While it outpaces the WRT300N in the Zone 1 tests, it lags behind in Zone 2. This shows its signal quality is slightly inferior, because signal strength of the models in Zone 2 was identical. Where this one scores is in pricing; it costs just Rs 3,634, and you’ll get why the Digit Best Buy Silver award goes to the WRT54G.
How We Tested
Testing Wireless devices involves gauging performance on mainly two fronts—transfer rates (speed) and effective range.
Our Wi-Fi test was done simulating all possible real-world conditions, for which we created the test “zones” we’ve described below. Please note that distances aren’t important for benchmarking any sort of Wi-Fi network; it’s the obstructions between the Access Point (AP) and the signal recipient that ultimately matters. Metallic objects, wooden cabinets, concrete walls, and general furniture all cause what is called attenuation of wireless signals. The signal strength is reduced, which causes loss of data integrity and therefore slows down data throughput. With this in mind, we designed each of these zones to actually take each of these wireless devices to their performance limits.
Zone 1: The laptop was placed within 15 feet of the AP. There was a wooden partition between the AP and the client, though they were essentially in the same room. SIgnal attenuation was at a minimum.
Zone 2: We placed the laptop within 25 feet of the router. This time we ensured there were a good deal of signal-obstructing objects. There was a concrete wall (with inbuilt cupboards) in between the Wi-Fi devices to further scramble reception. This was in addition to a couple of wooden partitions.
Zone 3: Our test laptop was placed approximately 30 feet away from the router. Here we actually moved the laptop to a higher floor. We also ensured the laptop wasn’t exactly above the router placed a level below (this would be too easy). This was the most strenuous test for the routers, as multiple obstructions create ample cause for attenuation and hence signal loss.
We created test files to be copied from the PC to the laptop wirelessly. In each Zone we used two different files. One was a single RAR archive, while the other was a set of small files of various types to simulate every possible data transfer scenario. The file sizes were kept the same in the same Zone, but sizes across Zones varied—100 MB for Zone 1, 50 MB for Zone 2, and 25 MB for Zone 3. The speeds were recorded in Megabytes per second (MBps). Please note that most manufacturers quote figures in Megabits per second (Mbps). Keep in mind that 1 byte equals 8 bits.
Next we streamed an HD video file encoded at 1280 x 720 (720p). This clip was on our test PC’s hard disk, and was streamed to first one, and then two, laptops. We awarded points based on the entire viewing experience. In case any jerking of frames was really noticeable, points were deducted accordingly. A score in excess of 7.5/10 means the device is capable of providing a good movie-watching experience.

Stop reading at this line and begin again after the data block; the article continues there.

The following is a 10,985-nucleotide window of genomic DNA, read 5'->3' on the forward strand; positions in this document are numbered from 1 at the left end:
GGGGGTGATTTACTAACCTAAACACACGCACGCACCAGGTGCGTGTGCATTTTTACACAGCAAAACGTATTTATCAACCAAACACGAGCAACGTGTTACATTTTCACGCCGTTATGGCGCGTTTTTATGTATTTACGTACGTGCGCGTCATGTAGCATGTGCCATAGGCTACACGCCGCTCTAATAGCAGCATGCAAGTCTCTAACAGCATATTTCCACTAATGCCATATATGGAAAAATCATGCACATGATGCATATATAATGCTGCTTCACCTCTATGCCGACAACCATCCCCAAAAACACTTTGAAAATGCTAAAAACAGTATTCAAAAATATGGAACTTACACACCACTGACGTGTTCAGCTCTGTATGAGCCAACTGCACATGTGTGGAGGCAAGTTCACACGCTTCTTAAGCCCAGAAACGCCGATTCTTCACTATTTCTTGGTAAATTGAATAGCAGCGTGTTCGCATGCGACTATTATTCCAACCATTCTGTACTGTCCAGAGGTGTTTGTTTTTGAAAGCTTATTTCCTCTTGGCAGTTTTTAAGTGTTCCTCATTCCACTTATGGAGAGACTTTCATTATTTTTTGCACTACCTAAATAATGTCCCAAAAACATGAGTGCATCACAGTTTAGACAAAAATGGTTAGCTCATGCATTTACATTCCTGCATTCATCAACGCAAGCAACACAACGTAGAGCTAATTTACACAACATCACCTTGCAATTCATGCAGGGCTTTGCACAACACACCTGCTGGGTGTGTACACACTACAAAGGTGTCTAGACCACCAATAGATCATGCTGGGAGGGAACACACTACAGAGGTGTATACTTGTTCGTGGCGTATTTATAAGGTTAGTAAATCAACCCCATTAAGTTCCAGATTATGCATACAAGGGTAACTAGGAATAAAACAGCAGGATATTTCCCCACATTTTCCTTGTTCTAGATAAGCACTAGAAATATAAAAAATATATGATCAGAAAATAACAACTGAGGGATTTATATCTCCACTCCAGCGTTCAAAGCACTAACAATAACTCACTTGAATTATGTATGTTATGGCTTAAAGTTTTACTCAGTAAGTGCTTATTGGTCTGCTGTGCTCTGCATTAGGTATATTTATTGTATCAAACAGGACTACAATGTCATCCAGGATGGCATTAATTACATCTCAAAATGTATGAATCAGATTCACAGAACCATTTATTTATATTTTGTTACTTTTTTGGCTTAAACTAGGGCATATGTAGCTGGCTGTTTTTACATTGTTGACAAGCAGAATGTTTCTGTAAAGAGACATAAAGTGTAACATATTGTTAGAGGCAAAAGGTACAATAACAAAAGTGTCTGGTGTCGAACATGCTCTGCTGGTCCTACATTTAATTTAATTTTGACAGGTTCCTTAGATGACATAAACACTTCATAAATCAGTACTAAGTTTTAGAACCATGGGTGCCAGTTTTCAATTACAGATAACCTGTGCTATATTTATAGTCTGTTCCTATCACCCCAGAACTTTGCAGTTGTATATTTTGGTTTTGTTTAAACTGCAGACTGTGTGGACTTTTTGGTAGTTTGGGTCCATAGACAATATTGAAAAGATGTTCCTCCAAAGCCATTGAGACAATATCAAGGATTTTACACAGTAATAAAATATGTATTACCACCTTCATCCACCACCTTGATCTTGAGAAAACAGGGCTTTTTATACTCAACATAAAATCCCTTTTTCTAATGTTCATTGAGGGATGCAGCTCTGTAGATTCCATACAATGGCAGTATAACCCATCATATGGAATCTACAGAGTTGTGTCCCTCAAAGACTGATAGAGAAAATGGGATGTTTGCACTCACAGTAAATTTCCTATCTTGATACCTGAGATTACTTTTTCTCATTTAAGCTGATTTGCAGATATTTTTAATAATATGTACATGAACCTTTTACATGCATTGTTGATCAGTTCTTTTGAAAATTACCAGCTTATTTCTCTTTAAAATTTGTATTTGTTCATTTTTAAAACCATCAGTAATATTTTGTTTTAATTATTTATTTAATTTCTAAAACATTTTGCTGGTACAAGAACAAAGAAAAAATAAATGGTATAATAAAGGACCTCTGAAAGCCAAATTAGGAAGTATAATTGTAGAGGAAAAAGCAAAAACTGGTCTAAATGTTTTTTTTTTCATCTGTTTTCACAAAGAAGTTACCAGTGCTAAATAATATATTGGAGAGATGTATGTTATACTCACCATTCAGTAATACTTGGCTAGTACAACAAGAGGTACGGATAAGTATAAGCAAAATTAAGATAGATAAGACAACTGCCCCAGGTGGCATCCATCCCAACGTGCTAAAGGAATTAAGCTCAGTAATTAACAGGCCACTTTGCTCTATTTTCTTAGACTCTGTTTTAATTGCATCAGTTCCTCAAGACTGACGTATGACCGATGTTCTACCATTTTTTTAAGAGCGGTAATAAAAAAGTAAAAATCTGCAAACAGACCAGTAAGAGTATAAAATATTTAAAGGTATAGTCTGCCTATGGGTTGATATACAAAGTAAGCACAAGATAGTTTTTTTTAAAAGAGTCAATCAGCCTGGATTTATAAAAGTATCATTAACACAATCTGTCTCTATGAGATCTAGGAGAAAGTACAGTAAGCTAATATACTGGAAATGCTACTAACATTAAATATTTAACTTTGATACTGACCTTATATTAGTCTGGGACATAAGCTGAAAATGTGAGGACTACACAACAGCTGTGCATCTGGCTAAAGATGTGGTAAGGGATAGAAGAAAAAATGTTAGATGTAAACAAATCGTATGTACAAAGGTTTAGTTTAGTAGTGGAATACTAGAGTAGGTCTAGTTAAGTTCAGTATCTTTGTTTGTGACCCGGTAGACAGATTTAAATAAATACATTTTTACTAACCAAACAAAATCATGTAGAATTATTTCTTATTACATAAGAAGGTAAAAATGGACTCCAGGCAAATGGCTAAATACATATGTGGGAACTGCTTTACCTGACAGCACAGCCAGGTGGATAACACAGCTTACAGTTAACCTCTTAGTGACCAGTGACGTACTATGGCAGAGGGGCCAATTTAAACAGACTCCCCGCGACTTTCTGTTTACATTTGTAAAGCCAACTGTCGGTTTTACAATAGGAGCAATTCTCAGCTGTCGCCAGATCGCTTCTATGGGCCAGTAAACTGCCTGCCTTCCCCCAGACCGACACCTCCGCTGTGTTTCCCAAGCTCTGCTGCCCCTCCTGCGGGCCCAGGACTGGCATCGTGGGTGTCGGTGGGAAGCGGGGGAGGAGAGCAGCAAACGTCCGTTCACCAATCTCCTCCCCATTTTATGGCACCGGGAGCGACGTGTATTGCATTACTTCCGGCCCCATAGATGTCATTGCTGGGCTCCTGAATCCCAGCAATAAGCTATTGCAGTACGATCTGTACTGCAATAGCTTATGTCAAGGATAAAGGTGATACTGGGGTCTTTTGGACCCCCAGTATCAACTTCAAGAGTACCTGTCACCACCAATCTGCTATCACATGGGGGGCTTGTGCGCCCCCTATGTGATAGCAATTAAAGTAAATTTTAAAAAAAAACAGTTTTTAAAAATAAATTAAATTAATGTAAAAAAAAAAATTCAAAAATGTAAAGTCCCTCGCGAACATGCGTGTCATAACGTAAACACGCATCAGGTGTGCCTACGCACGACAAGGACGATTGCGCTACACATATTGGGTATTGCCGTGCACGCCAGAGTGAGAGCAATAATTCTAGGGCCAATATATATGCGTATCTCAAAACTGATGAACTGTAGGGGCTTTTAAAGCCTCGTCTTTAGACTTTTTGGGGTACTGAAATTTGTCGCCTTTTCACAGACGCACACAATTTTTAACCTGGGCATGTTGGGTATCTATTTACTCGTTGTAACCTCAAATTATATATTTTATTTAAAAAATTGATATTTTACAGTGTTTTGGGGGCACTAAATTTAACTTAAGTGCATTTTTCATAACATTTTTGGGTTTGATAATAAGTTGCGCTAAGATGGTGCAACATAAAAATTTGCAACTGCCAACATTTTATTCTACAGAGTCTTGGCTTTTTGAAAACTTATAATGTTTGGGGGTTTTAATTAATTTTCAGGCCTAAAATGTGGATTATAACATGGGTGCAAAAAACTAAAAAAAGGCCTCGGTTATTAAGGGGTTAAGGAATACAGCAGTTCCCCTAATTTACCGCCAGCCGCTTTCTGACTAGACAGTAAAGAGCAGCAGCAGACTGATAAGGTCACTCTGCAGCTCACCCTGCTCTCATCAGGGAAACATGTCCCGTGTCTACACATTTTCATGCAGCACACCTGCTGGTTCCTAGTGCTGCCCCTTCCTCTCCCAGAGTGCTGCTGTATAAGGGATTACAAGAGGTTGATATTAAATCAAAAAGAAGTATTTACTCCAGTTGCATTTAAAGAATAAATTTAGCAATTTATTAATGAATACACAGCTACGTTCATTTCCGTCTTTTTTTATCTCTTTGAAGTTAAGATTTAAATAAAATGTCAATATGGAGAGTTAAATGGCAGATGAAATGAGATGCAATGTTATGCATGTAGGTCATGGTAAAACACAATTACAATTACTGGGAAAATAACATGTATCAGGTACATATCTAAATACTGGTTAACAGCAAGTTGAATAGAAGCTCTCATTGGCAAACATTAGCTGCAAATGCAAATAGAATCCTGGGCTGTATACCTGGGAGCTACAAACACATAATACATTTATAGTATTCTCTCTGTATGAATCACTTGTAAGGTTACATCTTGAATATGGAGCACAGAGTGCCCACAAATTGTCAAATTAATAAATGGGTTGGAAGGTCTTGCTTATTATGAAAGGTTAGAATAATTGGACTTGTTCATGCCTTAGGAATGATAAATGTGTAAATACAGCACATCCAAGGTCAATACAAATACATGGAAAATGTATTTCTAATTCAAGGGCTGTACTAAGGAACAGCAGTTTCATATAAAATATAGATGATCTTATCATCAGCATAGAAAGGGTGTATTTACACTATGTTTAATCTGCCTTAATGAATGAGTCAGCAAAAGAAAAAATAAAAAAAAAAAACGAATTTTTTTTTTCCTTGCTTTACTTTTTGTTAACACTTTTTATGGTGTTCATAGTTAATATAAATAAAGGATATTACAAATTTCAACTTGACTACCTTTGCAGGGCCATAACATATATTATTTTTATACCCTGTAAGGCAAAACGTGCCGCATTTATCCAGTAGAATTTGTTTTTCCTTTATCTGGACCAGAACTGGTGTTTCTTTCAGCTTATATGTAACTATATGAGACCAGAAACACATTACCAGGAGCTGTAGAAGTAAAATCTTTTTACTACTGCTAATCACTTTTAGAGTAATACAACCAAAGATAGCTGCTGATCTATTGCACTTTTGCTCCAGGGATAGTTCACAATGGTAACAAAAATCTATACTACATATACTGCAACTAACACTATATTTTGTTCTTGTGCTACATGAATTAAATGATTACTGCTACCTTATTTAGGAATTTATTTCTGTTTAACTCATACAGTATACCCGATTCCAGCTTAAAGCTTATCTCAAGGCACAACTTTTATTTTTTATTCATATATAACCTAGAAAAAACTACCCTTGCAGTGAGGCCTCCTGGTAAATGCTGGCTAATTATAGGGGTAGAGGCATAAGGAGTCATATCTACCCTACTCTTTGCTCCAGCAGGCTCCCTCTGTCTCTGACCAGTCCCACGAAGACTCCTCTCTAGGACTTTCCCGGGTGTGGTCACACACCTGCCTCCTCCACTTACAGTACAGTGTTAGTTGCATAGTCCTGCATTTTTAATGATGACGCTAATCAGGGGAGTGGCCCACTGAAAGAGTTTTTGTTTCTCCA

Finally, we used Wireless Mon version 2.0 as a benchmarking tool to measure signal strength in each of the Zones.
In our signal strength at 20 metres test, we ensured there were two concrete walls between the AP and the test laptop. Wireless Mon was our benchmark of choice here as well.
Test Rig Specifications
|PC ||Laptop 1||Laptop 2|
|Processor||AMD x2 4800||Pentium M 1.73 GHz||Pentium M 1.2 GHz|
|Motherboard||AMD x2 4800||Intel 915GMS ||Intel 915GMS|
|Memory||512 MB x 2 Corsair XMS DDR 400||512 MB DDR2 533||512 MB DDR2 533|
|Graphics card||XFX Geforce 7900GTX||Intel Integrated 915GM||Intel Integrated 915GM|
| HDD ||Hitachi T7K 250 SATA 2.0||Toshiba 80 GB 4200 rpm||Fujitsu 60 GB 4200 rpm|
|Wi-Fi Solution||NA||Intel Integrated||Intel Integrated|
Five Access Points (APs) competed in our test. An AP is the simplest way to set up a Wi-Fi network at home. It’s convenient to connect a single laptop to a PC. SoHos should look elsewhere, because APs typically have just a single RJ45 connect.
Cool looker, light performer
The ASUS WL-320G is wall-mountable; since it doesn’t have rubber foot pegs it will move easily if kept on a surface. It’s well built, though, and the activity LEDs are well-placed and clearly legible.
ASUS has incorporated a high-speed mode on this model—Afterburner. The client device also needs to support it, in which case performance is boosted. Fancy titles aside, the WL-320G was a very mediocre performer, and that’s putting it mildly. It was the slowest in our Zone 1 multiple file transfer test, clocking in the vicinity of 400 seconds.
Not surprisingly, the lower data throughput on the WL-320G led to some jerks during our movie streaming test. Although it wasn’t downright unwatchable, we wouldn’t suggest the WL-320G for this specific purpose, especially at the steep price of Rs 8,900.
An AP not worth accessing!
The third in the Compex trio to be received was a simple AP—no routing capabilities here.
The WP54G supports PoE (Power over Ethernet). Although PoE implementations differ greatly between manufacturers, the basic principle remains the same (see box Wi-Fi Demystified).
The WP54G lagged behind in quite a few tests, especially in Zone 3, where it was thrashed by the competition. In fact, data transfer was interrupted once, due to a loss in signal integrity.
Video streaming, as we’d expected, was abysmal—jerking, and lots of interruptions. We don’t recommend the WP54G as an AP, despite the inclusion of PoE—simply because of its inadequate performance. Its price tag of Rs 5,950 won’t garner any accolades either.